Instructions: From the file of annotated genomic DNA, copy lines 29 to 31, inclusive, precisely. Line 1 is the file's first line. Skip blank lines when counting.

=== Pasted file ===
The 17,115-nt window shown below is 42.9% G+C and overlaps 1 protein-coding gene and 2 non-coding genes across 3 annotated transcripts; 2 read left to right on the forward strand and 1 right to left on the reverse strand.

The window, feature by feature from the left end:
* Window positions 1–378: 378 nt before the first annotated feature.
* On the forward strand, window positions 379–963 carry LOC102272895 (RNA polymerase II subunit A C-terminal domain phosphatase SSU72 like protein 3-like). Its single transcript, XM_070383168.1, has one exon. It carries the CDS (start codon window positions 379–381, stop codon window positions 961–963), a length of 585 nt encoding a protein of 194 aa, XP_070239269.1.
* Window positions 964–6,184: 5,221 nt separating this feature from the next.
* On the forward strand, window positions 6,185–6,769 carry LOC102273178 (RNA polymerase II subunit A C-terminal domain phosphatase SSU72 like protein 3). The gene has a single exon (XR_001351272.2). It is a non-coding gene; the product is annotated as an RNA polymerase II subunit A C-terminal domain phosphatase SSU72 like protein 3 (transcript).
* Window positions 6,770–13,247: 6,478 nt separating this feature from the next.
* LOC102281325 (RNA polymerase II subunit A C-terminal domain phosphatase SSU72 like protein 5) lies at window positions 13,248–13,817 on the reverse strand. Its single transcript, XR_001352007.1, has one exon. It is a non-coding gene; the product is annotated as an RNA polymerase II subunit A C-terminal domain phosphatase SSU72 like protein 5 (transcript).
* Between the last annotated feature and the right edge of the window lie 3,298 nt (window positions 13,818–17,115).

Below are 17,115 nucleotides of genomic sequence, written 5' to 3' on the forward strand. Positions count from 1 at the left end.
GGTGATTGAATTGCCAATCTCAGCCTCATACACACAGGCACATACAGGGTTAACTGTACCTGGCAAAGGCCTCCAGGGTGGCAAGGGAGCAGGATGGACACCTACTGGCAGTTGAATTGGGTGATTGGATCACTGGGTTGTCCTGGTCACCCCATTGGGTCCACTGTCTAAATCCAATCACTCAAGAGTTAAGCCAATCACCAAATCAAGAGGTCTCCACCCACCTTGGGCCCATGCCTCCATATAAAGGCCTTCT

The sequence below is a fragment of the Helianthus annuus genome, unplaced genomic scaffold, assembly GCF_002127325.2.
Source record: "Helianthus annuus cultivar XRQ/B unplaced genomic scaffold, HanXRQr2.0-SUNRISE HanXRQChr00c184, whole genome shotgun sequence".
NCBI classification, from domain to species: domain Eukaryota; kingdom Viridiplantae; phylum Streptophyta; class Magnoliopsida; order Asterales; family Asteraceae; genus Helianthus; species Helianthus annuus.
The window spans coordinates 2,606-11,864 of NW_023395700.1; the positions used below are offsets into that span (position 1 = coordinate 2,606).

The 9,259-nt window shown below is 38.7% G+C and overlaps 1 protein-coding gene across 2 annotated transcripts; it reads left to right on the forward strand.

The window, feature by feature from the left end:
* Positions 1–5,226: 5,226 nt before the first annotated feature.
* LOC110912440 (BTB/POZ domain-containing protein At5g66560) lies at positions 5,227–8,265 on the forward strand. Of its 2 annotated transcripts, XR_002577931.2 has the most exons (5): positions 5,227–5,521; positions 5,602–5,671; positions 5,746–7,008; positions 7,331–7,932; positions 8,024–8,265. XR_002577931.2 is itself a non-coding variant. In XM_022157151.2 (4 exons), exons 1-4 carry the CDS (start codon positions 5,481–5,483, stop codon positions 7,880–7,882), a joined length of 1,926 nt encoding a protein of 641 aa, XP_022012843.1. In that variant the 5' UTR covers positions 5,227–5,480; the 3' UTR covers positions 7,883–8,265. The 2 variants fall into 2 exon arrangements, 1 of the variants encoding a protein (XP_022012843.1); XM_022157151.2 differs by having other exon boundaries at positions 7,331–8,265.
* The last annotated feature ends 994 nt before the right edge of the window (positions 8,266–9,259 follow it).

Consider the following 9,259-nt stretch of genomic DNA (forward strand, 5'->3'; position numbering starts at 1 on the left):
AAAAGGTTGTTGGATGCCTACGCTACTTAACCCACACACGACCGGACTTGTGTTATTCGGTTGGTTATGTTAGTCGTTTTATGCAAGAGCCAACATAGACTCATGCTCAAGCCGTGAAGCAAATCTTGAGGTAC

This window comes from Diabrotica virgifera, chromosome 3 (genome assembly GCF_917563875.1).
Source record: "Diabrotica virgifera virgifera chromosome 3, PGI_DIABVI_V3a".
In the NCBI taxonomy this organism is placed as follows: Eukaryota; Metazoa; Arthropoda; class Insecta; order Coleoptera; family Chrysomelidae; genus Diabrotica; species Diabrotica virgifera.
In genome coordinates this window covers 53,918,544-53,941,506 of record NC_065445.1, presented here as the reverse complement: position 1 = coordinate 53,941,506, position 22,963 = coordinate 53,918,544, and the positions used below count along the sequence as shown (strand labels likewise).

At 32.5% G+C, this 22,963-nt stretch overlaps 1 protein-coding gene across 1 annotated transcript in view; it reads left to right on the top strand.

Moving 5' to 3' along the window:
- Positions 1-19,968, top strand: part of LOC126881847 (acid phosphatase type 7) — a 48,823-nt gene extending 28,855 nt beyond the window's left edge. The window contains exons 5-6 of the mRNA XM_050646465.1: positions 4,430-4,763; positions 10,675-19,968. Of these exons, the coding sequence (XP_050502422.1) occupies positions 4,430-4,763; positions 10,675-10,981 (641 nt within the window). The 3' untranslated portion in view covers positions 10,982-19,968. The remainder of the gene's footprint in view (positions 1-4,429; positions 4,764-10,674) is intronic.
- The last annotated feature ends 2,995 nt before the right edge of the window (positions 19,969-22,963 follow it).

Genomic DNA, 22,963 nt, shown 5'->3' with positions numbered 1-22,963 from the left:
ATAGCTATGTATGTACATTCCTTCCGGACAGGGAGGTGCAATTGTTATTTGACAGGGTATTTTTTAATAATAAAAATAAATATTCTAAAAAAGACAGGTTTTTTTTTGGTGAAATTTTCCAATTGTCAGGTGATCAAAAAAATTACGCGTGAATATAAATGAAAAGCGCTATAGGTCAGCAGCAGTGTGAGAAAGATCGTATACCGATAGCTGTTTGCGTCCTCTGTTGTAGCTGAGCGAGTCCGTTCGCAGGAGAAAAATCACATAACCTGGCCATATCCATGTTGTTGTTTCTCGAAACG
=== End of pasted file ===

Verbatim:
- Positions 1-19,968, top strand: part of LOC126881847 (acid phosphatase type 7) — a 48,823-nt gene extending 28,855 nt beyond the window's left edge. The window contains exons 5-6 of the mRNA XM_050646465.1: positions 4,430-4,763; positions 10,675-19,968. Of these exons, the coding sequence (XP_050502422.1) occupies positions 4,430-4,763; positions 10,675-10,981 (641 nt within the window). The 3' untranslated portion in view covers positions 10,982-19,968. The remainder of the gene's footprint in view (positions 1-4,429; positions 4,764-10,674) is intronic.
- The last annotated feature ends 2,995 nt before the right edge of the window (positions 19,969-22,963 follow it).

Genomic DNA, 22,963 nt, shown 5'->3' with positions numbered 1-22,963 from the left: